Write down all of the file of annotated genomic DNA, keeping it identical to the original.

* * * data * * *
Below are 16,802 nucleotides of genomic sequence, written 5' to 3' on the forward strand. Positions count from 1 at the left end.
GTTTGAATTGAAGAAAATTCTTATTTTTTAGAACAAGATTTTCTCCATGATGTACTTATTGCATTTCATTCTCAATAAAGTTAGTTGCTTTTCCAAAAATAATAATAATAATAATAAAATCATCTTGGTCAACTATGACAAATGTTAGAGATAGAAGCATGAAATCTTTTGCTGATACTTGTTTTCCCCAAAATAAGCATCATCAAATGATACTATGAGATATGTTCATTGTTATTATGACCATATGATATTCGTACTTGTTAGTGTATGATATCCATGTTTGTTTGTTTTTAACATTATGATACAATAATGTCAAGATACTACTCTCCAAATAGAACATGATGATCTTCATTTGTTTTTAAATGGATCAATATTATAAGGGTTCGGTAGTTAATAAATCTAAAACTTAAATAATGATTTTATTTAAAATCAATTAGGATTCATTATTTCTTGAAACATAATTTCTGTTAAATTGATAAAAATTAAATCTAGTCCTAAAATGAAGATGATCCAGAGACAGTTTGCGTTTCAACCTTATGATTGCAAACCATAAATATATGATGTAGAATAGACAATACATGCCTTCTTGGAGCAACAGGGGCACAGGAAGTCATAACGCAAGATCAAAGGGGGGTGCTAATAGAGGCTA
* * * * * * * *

Below are 16,802 nucleotides of genomic sequence, written 5' to 3' on the forward strand. Positions count from 1 at the left end.
GTTTGAATTGAAGAAAATTCTTATTTTTTAGAACAAGATTTTCTCCATGATGTACTTATTGCATTTCATTCTCAATAAAGTTAGTTGCTTTTCCAAAAATAATAATAATAATAATAAAATCATCTTGGTCAACTATGACAAATGTTAGAGATAGAAGCATGAAATCTTTTGCTGATACTTGTTTTCCCCAAAATAAGCATCATCAAATGATACTATGAGATATGTTCATTGTTATTATGACCATATGATATTCGTACTTGTTAGTGTATGATATCCATGTTTGTTTGTTTTTAACATTATGATACAATAATGTCAAGATACTACTCTCCAAATAGAACATGATGATCTTCATTTGTTTTTAAATGGATCAATATTATAAGGGTTCGGTAGTTAATAAATCTAAAACTTAAATAATGATTTTATTTAAAATCAATTAGGATTCATTATTTCTTGAAACATAATTTCTGTTAAATTGATAAAAATTAAATCTAGTCCTAAAATGAAGATGATCCAGAGACAGTTTGCGTTTCAACCTTATGATTGCAAACCATAAATATATGATGTAGAATAGACAATACATGCCTTCTTGGAGCAACAGGGGCACAGGAAGTCATAACGCAAGATCAAAGGGGGGTGCTAATAGAGGCTA